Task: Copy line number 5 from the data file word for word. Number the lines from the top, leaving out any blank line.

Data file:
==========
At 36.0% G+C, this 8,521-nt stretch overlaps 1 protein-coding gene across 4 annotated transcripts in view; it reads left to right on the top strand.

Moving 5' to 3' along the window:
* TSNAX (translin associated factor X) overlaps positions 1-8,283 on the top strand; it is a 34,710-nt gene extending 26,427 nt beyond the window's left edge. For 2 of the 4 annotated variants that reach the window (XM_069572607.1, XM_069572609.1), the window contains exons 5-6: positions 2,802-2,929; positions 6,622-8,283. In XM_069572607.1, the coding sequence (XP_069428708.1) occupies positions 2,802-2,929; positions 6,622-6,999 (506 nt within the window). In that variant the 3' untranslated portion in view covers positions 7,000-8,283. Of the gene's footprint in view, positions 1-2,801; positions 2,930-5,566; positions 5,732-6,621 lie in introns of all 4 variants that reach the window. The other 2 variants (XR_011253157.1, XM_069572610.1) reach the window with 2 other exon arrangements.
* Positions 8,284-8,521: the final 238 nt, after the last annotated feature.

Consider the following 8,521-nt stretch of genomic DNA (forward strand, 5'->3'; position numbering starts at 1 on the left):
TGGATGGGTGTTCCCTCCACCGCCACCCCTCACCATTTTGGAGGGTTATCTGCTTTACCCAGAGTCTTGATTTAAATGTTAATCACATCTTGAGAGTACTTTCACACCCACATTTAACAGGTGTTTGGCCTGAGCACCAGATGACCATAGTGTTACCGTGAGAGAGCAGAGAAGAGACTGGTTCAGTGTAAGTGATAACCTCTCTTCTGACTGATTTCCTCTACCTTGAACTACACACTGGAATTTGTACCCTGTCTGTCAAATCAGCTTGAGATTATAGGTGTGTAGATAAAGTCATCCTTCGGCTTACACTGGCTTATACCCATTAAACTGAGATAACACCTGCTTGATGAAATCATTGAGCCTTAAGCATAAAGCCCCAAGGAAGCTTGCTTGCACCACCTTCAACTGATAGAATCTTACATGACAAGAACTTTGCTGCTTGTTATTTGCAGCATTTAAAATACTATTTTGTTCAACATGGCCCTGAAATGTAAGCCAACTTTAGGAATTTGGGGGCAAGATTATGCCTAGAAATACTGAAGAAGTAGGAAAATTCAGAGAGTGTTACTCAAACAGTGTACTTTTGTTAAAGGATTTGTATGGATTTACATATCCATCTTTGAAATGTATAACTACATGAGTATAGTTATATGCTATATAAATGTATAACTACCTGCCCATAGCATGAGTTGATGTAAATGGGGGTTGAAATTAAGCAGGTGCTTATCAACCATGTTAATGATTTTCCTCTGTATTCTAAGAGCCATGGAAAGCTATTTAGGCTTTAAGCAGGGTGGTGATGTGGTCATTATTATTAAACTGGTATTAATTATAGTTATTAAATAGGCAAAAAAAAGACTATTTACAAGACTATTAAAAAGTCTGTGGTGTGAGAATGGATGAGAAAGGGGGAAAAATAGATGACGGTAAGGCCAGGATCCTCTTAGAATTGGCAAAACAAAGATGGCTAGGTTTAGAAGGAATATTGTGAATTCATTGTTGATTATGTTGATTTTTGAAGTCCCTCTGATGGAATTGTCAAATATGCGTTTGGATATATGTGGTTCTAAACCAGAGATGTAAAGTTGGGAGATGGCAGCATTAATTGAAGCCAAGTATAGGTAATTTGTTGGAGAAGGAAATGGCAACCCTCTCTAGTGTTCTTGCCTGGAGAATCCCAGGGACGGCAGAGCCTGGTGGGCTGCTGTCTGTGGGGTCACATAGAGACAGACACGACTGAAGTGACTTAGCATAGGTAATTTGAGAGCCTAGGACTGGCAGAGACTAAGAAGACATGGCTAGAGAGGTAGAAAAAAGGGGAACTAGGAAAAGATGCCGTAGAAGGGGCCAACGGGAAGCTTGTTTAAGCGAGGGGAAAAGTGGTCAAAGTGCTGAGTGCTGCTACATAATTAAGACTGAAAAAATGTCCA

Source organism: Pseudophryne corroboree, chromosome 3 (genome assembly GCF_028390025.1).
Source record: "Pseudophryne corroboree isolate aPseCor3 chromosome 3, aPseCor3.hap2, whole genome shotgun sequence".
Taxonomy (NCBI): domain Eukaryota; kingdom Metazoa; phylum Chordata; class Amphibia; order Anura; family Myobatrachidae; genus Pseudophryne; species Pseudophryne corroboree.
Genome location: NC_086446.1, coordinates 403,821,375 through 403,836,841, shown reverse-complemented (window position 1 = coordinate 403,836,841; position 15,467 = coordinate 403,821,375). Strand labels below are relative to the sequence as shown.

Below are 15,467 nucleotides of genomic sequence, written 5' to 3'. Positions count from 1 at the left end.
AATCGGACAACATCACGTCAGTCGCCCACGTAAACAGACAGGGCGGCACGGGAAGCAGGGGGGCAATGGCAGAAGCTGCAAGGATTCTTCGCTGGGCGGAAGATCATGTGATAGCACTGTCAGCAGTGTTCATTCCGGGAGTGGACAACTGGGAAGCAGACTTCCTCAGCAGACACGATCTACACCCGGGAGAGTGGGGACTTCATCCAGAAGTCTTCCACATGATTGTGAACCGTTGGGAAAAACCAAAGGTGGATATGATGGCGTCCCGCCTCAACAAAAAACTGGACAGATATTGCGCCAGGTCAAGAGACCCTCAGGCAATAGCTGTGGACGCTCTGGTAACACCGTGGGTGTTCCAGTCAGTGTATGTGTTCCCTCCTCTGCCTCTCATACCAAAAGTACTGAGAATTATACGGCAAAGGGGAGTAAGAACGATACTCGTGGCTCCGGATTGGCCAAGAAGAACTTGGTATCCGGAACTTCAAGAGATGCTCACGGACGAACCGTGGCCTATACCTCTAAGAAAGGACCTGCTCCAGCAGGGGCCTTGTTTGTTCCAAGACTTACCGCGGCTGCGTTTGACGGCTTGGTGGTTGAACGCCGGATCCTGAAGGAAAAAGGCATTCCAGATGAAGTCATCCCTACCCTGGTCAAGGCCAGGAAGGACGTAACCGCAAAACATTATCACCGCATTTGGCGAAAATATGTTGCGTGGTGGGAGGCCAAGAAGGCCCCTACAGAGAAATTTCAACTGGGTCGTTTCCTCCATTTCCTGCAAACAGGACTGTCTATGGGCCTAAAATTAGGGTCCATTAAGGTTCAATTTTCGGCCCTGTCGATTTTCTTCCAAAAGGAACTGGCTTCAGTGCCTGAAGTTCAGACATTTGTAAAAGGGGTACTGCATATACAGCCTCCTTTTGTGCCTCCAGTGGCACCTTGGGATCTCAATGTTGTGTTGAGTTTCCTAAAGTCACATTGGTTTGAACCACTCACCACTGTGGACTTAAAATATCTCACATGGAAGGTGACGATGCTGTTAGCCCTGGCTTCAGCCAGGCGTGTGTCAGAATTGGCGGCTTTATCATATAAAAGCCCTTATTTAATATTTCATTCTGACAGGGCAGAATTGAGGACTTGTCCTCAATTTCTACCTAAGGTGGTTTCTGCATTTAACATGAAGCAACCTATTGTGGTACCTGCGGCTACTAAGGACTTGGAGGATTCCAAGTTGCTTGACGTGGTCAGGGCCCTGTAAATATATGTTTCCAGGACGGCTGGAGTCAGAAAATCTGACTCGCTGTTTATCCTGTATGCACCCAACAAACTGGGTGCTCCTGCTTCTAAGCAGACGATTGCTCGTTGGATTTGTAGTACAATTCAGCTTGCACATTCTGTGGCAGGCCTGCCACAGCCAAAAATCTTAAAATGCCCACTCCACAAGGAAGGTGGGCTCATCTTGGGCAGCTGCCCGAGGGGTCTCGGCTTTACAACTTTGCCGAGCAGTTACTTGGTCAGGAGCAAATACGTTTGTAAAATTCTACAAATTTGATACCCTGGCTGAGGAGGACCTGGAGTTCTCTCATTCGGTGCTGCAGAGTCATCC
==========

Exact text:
Consider the following 8,521-nt stretch of genomic DNA (forward strand, 5'->3'; position numbering starts at 1 on the left):